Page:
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Children often have acute, short-term illnesses such as upper respiratory tract or ear infections, gastrointestinal illness with vomiting and diarrhea, or injury-related problems. However, some children develop chronic illness (lasting for years or even lifelong) as a result of genetic (inherited) conditions, environmental factors, or a combination of both. Because prenatal (before birth) exposure to tobacco smoke and alcohol can affect a baby's health, it is important to extend environmental and nutritional concerns to women who may become pregnant. The February 17, 2010, issue of JAMA includes an article about changes in the prevalence of chronic conditions among US children from 1988 through 2006. This Patient Page is based on one previously published in the June 27, 2007, issue of JAMA.
Common chronic childhood diseases
Asthma—The number of children with asthma increases each year. Better treatment for asthma reduces the chance of hospitalization, need for emergency treatment, and death due to asthma.
Cystic fibrosis—an inherited lung disease for which there is no cure. Early (even prenatal) diagnosis can lead to better treatment for children with cystic fibrosis.
Diabetes—Having diabetes (either type 1 or type 2) causes increased risk of heart and blood vessel disease, stroke, and diabetes-related complications at an early age.
Obesity and overweight in children is a major public health problem. More children are overweight, obese, or morbidly obese than ever before. Many children who are overweight maintain their obesity as adults, leading to obesity-related complications such as diabetes, heart disease, high blood pressure, high cholesterol, stroke, some cancers, arthritis, and sleep-disordered breathing.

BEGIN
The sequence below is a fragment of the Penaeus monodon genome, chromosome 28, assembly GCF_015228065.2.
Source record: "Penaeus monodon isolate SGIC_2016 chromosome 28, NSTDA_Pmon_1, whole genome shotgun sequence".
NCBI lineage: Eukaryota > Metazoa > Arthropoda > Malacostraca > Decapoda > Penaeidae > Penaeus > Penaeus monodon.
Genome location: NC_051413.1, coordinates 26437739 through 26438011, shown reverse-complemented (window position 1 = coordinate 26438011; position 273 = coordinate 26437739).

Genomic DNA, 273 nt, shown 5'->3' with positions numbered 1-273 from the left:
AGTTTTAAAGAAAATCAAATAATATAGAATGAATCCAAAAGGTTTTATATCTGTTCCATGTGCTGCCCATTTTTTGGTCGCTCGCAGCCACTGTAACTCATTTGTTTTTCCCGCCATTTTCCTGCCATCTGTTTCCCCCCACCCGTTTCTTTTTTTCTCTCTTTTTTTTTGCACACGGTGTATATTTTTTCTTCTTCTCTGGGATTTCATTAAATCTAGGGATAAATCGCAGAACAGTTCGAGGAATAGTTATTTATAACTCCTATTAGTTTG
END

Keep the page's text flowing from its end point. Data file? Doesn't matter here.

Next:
Malnutrition—Poor nutrition leads to anemia (low blood count), inadequate immune system function, and susceptibility to illness and intellectual development problems.
Developmental disabilities, including attention-deficit/hyperactivity disorder (ADHD) and the autism spectrum disorders
Consequences of low birth weight and prematurity, including chronic lung disease, retinopathy of prematurity (an eye disorder causing low vision or blindness), and developmental delays
Mental illnesses—Early diagnosis and treatment are important to decrease effects on development.
Ensure early and comprehensive prenatal nutrition and health care.
Encourage healthy eating habits beginning at an early age.
Incorporate physical activity into daily life when children are young to prevent the sedentary lifestyle associated with obesity.
Enable early diagnosis of developmental delays or mental illness to improve access to programs designed to help children with these conditions.
Regular medical care is important for all children to increase the chance that a chronic disease is diagnosed and treated early, lessening the overall impact on the child and family.
For more information
American Academy of Pediatricshttp://www.aap.org
National Institute of Child Health and Human Developmenthttp://www.nichd.nih.gov
Centers for Disease Control and Preventionhttp://www.cdc.gov
To find this and previous JAMA Patient Pages, go to the Patient Page link on JAMA's Web site at http://www.jama.com. Many are available in English and Spanish.
Sources: American Academy of Pediatrics, World Health Organization, National Institute of Child Health and Human Development, Centers for Disease Control and Prevention
The JAMA Patient Page is a public service of JAMA. The information and recommendations appearing on this page are appropriate in most instances, but they are not a substitute for medical diagnosis. For specific information concerning your personal medical condition, JAMA suggests that you consult your physician. This page may be photocopied noncommercially by physicians and other health care professionals to share with patients. To purchase bulk reprints, call 312/464-0776.
TOPIC: CHILDHOOD DISEASES
Torpy JM, Campbell A, Glass RM. Chronic Diseases of Children. JAMA. 2010;303(7):682. doi:10.1001/jama.303.7.682
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